Two Needle Pinyon Pine Photo Gallery
Can I eat Two Needle Pinyon Pine?
The edible seeds are collected throughout the Pinyon Pine's range and were once a staple food source for Southwestern Native American Tribes. Today pine nuts remain of great economic importance to many tribes who harvest and sell them. Native Americans also boiled the needles and made tea, as well obtained green and tan dye from the tree.
Medicinal uses for Two Needle Pinyon Pine
The turpentine obtained from the resin of all pine trees is immensely valuable antiseptic and diuretic. Native Americans also inhaled the vapors of burning needles as a treatment for colds
Two Needle Pinyon Pine Habitat
Two Needle Pinyon Pine (Pinus edulis) is native to the rocky mesas and dry mountain slopes of the western United States. It requires low water and part shade. The Pinyon Pine is drought and cold tolerant, but is very slow growing and is generally found between 4,000-7,000 ft.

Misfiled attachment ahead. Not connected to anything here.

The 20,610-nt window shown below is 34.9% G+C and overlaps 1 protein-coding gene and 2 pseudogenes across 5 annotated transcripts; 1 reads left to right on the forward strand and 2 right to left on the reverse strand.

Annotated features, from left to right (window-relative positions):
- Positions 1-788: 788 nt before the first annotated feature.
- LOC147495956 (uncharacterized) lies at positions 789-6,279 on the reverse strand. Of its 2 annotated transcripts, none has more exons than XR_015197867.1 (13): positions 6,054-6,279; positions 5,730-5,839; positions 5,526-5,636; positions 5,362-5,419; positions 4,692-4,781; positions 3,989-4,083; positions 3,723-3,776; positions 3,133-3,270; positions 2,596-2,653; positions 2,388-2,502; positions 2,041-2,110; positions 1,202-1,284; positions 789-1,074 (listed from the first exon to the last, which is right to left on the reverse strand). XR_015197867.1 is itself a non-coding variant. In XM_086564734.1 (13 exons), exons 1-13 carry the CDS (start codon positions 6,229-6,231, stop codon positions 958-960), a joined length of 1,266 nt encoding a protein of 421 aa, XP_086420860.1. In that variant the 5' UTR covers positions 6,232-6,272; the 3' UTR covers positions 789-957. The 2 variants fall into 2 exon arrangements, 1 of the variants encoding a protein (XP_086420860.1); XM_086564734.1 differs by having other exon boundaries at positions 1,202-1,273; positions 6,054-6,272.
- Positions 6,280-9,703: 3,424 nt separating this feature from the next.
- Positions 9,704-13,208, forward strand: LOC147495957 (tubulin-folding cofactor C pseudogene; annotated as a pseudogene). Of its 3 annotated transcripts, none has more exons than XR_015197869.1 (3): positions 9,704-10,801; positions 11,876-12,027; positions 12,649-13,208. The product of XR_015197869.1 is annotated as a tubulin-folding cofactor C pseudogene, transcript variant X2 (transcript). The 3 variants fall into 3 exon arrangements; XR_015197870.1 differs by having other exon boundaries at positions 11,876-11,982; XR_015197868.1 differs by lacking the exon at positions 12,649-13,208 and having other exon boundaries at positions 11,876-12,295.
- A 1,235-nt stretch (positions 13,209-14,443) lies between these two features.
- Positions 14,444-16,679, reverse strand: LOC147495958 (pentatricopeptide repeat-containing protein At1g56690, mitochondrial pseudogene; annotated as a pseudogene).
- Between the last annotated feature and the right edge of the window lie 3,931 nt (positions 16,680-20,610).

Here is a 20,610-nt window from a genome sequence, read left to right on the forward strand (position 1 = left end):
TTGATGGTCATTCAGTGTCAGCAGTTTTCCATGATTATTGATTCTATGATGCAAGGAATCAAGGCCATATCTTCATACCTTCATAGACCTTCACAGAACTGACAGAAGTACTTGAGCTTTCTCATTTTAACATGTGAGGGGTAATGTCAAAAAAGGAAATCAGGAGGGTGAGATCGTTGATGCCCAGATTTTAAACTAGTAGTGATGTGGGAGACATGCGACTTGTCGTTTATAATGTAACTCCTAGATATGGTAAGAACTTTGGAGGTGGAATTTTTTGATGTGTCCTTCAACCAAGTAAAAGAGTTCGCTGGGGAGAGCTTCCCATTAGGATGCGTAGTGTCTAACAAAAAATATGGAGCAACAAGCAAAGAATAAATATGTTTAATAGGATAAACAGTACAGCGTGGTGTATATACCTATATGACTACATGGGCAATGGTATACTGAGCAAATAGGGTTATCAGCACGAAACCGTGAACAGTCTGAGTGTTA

Two Needle Pinyon Pine Facts
Two Needle Pinyon Pine (Pinus edulis) is the State Tree of New Mexico. The compact evergreen tree grows up to about 30 ft. One of the prettier evergreens, its gnarled appearance and dark green needles that occur in twos make it quite picturesque. The species name "edulis" refers to its edible and delicious seeds, which are still not commercially grown due to their sporadic seeding pattern. The Pinyon Pine is very common on the south rim of Grand Canyon National Park.